Both poems employ long sentences that take up almost a whole long stanza; both do not employ much by way of commas, colons, semi-colons. The Kathleen Jamie much more than the Rutger Kopland. Why is this? What does the long sentence express in the poem? Because it is used for a reason. What, the lack of punctuation?

Rutger Kopland only uses the comma; this allows a sense of flow, of ongoing thought, of feeling uninterrupted by analysis, discursive thought, consideration.

The long sentence can be seen as a rhythmic device, except that my term ‘device’ devalues the way the writer orders his work in this instance. Both writers contribute to the effect of on-going life in the poems, of on-going life in tandem with reflection; that is, although the poem instances a brief period of time, the minutes of the event, it encapsulates a life period. The point being that life and reflection are portrayed as part and parcel of the same event, the event that that the poem enacts, and that is the poem. It is all thrown against a much bigger, wider screen where times passes and is enacted.

Try to imagine what each poem would be without the interruption of geese.

For Rutger Kopland the geese can be seen as a device for expressing (or discovering?) an emotional state beyond that posited by the poem to that point. Admittedly, tiredness combined with a sense of fulfilment/achievement, had brought Rutger Kopland to a delicate state where he found his cognisance of the evening as too beautiful to be true. I use the term ‘cognisance’ here because I think it is necessary to know something of the man to know the range of the poem.

The late Rudi H van den Hoofdakker was a neuroscientist, who specialized in sleep disorders, and the aging process in the elderly. He was, it has been said, ‘the least metaphysical of men’; he was also a pioneer of the use of ‘ordinary language’ in poetry. By this I mean he did not use terms, express concepts that were not available to common language use. And yet he strove continually to express deeper and deeper insights into the human condition using this limited palate. To read his (translated) poetry aloud is to never stumble over an overwrought, or extravagant image, never to sense any awkwardness due to incursion by uncharacteristic content. I have cited negative attributes; for the positive I would state the poems recommend themselves to us as owning an integrity, honesty even.

In Kathleen Jamie the geese are an interruption into the closed state the city represents, of the wilderness, the ‘natural’ world, from the world that covers major parts of the earth’s surface. Kathleen Jamie has travelled these places, remote, difficult, almost inaccessible. Her books bear this out.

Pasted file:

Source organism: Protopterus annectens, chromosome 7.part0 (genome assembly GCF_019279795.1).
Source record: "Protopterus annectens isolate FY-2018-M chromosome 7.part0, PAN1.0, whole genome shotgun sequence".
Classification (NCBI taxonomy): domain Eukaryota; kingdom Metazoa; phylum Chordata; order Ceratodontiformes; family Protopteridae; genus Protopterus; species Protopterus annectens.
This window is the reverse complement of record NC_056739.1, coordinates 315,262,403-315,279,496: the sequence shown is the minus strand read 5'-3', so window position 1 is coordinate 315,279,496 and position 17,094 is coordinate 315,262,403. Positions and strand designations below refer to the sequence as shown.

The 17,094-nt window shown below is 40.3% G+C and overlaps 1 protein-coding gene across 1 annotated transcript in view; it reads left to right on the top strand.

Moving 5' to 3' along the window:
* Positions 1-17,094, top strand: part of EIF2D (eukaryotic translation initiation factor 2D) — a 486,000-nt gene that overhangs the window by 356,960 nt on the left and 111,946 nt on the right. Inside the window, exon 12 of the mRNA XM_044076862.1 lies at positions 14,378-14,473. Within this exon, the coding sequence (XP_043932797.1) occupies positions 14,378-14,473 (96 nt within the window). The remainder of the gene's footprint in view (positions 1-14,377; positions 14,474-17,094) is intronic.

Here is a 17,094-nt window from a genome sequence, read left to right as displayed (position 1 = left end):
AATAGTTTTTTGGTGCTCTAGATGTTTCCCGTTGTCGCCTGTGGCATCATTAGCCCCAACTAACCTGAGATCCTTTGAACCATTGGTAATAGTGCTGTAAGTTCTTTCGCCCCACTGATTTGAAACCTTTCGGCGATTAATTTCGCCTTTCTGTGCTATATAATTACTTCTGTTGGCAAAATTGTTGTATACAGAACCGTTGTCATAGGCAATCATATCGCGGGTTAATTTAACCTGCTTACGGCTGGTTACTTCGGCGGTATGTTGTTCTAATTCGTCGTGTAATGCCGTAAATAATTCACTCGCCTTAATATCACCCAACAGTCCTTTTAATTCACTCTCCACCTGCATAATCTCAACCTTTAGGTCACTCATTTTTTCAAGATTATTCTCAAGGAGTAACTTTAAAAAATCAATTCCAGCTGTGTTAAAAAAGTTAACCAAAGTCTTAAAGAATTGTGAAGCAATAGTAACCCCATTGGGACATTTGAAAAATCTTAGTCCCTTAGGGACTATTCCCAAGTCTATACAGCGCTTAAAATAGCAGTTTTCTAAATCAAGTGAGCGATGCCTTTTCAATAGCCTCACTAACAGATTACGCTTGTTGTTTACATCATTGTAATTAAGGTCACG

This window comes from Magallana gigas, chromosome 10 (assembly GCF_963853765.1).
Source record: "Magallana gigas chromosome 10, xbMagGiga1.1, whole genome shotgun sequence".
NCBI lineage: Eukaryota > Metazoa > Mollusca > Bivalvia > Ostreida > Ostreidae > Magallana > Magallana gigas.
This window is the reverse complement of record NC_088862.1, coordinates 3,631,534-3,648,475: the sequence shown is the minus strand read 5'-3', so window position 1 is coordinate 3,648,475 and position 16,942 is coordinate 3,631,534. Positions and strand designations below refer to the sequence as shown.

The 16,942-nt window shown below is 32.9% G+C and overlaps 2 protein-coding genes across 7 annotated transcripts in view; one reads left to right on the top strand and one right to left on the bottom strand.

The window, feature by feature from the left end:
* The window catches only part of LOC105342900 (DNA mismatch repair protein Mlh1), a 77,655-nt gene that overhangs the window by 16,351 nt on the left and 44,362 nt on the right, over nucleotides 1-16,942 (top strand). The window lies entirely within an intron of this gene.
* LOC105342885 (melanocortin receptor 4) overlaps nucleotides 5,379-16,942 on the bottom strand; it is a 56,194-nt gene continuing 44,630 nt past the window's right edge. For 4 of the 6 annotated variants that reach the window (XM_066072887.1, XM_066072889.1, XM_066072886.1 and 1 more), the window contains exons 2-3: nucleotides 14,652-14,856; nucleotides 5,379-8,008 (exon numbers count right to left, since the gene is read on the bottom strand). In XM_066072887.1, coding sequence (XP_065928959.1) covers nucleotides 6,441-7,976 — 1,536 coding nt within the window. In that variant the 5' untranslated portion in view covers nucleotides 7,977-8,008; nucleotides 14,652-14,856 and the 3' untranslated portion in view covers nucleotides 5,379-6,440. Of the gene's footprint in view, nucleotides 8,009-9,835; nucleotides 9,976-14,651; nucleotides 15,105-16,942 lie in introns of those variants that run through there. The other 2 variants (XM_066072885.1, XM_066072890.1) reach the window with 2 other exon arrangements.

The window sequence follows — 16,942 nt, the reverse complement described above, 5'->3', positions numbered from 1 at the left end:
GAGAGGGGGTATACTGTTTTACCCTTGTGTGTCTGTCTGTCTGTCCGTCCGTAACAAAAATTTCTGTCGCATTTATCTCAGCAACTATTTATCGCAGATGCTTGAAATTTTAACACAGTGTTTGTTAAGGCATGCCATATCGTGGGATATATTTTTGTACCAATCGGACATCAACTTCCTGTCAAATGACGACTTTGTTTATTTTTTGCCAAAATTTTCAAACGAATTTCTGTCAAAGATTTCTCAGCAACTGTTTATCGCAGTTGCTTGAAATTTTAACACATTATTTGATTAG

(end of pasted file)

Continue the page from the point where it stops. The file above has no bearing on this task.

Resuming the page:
In this poem we are prepared for this special interpretation of the geese, by the Green Man image, a rural image of the essence of wildness in this case translated into the city as an icon for Walk, that is, movement, vitality, if you will.

Without the geese the poem would still have been a very potent expression of the urban life. For some writers this would have been enough. For Kathleen Jamie, though, she has at least a dual vision. Like her fellow Scot, Norman MacCaig with his ‘binocular vision’ who identifies the smell of herring on an Edinburgh high street, or the incursion of Highland (Lochinver/Assynt) experience, memories, into city experience, Kathleen Jamie is aware of the importance to her of those outside places.

She identifies herself as a city dweller in the poem, and this, it could be argued, precipitates the crisis that the incursion of geese engenders. The geese in this case become for her agents of a wider life-experience. Yet it seems to be a gendered life-experience: the clerks tugging on their street clothes are set against the pale-faced woman peeling potatoes: the clerks are oblivious to the geese, although just as trammelled and trapped, whilst the woman, and there is no hint of an unhappy relationship, smiles and recognises something of an extra adjunct to life in the incursion and activity of the geese.

For Rutger Kopland the geese are the vehicle for acknowledging a greater intensity of feeling. In the poem he writes how the sound of the geese precipitated a sense of how still and empty/ it was becoming.

If we compare this stillness and emptiness with the immediately preceding sense of fullness we get a quick switch from full to emptiness, itself symptomatic of emotion without outlet, looping in itself, until anchored by the presence of the other person.

If we compare this sense of emptiness with the following by Kathleen Jamie we maybe can get a handle on the emotion.

Skeins o geese

http://www.versedaily.org/skeinogeese.shtml

Skeins o geese write a word
across the sky. …..
……………………………
The sky moves like cattle, lowin.

I’m as empty as stane, as fields
ploo’d but not sown, naked
an blin as a stane. …..
…………………………………
blin

tae a’ soon but geese ca’ing.

Wire twists lik archaic script
roon a gate. …………………
…………………………………..
………………………  The word whustles

ower high for ma senses. Awa.

…………………………………………………..
…………………………………………………..
………………………………………..

Whit dae birds write in the dark?
A word niver spoken or read.
the skeins turn hame,
on the wind’s dumb moan, a soun,
maybe human, bereft.

Kathleen Jamie, as above

Line 15 – that Awa’., should it be read as The word whustles/ ower high for ma senses and awa? Or is it a direct address: Awa with all that! In the latter case it could be said to serve a similar purpose to the retreat from the intensity of emotion in the Rutger Kopland poem. And as in the Rutger Kopland poem the emotive power of the piece is re-directed, first by disentangling from the past and then by calling upon the standard image for the going beyond language, custom, culture, into a common heritage of human experience, that of the human predicament of being faced with the ultimate full stop, our inevitable deaths.